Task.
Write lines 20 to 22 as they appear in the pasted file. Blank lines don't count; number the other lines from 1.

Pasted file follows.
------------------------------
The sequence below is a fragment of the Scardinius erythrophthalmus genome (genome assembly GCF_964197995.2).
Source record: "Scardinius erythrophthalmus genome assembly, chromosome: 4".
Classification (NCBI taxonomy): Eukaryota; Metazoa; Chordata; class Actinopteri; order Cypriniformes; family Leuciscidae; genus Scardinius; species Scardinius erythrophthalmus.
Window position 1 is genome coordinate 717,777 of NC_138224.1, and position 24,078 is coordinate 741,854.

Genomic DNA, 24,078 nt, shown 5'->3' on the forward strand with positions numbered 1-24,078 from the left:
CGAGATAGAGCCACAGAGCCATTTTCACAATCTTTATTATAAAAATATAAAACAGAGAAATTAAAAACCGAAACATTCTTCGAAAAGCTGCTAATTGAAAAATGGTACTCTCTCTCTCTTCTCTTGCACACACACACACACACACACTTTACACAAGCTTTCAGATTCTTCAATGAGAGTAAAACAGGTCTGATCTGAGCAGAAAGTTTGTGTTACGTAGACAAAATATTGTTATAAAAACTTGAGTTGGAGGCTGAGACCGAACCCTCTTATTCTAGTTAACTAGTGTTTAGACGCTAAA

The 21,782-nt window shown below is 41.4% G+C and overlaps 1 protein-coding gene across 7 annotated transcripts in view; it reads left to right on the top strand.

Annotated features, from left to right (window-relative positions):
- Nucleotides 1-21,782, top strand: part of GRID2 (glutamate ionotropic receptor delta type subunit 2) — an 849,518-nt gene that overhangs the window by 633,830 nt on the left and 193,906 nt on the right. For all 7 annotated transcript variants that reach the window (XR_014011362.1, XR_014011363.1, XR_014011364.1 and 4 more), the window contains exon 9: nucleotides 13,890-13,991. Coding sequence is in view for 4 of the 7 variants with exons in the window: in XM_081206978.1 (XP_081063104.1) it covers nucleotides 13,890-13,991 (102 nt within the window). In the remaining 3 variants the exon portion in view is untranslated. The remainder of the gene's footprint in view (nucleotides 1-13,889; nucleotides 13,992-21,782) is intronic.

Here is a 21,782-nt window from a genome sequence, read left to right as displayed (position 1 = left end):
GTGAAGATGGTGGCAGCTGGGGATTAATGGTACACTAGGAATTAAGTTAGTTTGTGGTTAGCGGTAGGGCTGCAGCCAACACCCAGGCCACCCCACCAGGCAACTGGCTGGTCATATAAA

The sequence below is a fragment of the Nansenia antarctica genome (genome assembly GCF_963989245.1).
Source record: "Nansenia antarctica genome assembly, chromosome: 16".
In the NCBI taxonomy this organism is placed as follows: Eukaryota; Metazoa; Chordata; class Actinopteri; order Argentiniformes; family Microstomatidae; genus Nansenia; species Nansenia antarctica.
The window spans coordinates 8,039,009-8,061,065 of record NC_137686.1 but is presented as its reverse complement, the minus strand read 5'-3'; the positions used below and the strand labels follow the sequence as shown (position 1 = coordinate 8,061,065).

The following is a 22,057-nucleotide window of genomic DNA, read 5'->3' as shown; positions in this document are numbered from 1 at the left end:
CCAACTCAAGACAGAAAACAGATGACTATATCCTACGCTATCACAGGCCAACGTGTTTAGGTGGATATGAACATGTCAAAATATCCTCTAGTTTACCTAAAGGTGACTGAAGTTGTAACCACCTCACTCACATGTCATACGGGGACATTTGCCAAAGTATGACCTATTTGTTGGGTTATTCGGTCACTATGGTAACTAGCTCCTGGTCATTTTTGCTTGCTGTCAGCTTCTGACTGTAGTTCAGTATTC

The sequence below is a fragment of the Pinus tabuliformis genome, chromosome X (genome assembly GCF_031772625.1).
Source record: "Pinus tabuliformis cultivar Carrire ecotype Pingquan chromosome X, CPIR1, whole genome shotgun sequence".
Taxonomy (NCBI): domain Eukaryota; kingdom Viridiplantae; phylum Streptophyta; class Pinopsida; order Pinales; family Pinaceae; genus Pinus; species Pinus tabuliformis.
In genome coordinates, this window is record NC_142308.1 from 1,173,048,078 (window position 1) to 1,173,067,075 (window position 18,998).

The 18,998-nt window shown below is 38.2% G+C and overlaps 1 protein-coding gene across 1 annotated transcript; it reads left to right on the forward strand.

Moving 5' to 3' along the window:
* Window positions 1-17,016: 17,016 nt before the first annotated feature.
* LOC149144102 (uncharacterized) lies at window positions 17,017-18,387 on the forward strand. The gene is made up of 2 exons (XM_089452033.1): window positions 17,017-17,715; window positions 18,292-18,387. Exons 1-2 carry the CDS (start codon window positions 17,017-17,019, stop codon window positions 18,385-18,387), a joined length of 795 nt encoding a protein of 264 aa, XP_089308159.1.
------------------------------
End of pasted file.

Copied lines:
Taxonomy (NCBI): domain Eukaryota; kingdom Viridiplantae; phylum Streptophyta; class Pinopsida; order Pinales; family Pinaceae; genus Pinus; species Pinus tabuliformis.
In genome coordinates, this window is record NC_142308.1 from 1,173,048,078 (window position 1) to 1,173,067,075 (window position 18,998).

The 18,998-nt window shown below is 38.2% G+C and overlaps 1 protein-coding gene across 1 annotated transcript; it reads left to right on the forward strand.